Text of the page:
On the other side, don’t make your header too big. Screen real estate matters and having a header that takes up over half of the screen is a bad look.
Next, don’t make your site title a level one (or H1) heading. There can only be one H1 per page, and your page or post title will be your H1. Instead, make it a paragraph.
Also, don’t try to do too much with your header. Less is more. A simpler header will look a lot better than a header that tries to do everything.
Finally, don’t make it look radically different from the rest of the page. It should be a bit different from the rest of the site, but if your brand colors are various shades of blue, don’t use a random red color as the background. Keep it similar to the rest of the site.
Examples of Block Theme Headers
Finally, I want to highlight a couple of block theme headers you might want to check out to see what they did and how you might be able to use that for your header.
First is Frost by Brian Gardner. This is one of the first quality block themes, and it’s been a great working example of how to create and use block themes. And the header is no different. You can even download it and try the theme for free so you can see how it all works on the backend.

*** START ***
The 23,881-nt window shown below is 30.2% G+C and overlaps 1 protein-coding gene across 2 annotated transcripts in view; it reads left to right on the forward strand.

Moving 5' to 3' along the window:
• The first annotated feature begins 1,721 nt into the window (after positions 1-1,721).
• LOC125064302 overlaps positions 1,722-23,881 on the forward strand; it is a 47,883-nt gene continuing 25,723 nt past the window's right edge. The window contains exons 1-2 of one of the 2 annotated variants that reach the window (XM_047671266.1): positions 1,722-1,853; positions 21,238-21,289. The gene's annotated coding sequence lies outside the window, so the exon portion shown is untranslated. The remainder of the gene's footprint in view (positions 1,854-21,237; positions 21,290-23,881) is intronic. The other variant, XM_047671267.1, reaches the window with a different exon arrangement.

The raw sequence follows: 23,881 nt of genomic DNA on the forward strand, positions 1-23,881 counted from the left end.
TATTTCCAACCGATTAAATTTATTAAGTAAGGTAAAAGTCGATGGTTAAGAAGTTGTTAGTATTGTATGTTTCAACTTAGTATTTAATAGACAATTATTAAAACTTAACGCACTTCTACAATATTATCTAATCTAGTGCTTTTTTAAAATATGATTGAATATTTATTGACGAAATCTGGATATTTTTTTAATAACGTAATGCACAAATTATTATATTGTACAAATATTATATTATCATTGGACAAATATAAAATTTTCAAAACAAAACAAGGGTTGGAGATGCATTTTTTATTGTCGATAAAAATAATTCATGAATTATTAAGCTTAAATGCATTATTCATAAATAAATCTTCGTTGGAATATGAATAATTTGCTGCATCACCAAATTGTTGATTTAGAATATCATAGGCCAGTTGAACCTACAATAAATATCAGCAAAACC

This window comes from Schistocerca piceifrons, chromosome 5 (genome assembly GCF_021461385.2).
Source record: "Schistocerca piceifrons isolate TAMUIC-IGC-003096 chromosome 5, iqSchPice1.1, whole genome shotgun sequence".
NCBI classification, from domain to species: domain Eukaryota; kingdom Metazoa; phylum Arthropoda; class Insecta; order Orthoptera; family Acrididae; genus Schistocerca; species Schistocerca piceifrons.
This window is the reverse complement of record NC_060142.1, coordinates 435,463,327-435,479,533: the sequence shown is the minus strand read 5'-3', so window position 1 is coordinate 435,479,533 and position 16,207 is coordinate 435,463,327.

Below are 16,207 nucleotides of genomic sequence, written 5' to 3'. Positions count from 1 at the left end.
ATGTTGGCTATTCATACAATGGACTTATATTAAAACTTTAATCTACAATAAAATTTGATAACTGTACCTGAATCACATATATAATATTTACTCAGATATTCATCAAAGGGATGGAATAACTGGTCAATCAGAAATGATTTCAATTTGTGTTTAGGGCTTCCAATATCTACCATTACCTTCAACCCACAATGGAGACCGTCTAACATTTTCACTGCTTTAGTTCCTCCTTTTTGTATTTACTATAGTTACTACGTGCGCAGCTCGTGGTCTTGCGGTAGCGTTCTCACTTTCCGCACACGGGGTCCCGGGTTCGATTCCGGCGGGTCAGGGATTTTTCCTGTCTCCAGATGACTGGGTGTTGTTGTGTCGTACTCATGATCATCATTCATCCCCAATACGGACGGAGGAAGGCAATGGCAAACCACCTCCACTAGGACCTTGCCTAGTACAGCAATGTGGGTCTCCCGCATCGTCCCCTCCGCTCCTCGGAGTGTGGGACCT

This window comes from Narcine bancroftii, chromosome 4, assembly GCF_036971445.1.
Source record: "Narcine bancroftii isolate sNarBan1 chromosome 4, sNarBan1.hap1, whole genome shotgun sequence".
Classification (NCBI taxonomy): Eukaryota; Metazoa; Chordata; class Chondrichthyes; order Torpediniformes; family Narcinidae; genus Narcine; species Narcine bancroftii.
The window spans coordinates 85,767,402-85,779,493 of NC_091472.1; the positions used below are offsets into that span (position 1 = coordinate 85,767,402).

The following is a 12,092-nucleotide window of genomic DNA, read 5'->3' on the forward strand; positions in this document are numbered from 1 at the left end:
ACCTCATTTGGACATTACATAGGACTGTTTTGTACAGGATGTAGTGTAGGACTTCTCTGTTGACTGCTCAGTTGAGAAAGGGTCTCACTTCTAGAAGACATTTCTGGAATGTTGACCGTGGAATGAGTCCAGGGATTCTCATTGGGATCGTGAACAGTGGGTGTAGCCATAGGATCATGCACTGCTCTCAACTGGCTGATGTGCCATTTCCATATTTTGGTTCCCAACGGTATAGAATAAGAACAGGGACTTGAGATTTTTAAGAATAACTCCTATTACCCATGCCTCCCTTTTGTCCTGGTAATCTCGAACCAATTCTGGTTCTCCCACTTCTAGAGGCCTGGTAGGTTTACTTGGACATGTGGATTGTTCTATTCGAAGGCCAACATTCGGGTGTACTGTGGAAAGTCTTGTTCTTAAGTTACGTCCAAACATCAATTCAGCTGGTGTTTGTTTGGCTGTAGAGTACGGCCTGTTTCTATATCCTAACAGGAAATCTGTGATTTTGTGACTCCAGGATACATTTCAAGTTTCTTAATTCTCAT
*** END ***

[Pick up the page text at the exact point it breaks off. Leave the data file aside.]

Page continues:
Next is Ollie by Mike McAllister. This is another free WordPress theme you can currently download from GitHub and test on your website. I do like how the theme uses the button block and social media block in the header.
And finally you can take a look at the demo sites for each of the Crosswinds Framework themes. Each of them does something a little different in the header, whether it’s a straightforward header or uses more elements for calls to action or social media.
Get Started with Customizing Your Site’s Header with the Crosswinds Framework
Want a great starting point for customizing your website’s header? You’ll want to check out one of the Crosswinds Framework themes.
Each theme comes with a selection of different headers you can try out on your website. Whether you want the focus to be a call to action or links to your social media profile, you’ll find something that works for you.
And if not, they provide great starting points for creating your own header. The possibilities are endless.
So get started creating a great header and website by using the Crosswinds Framework!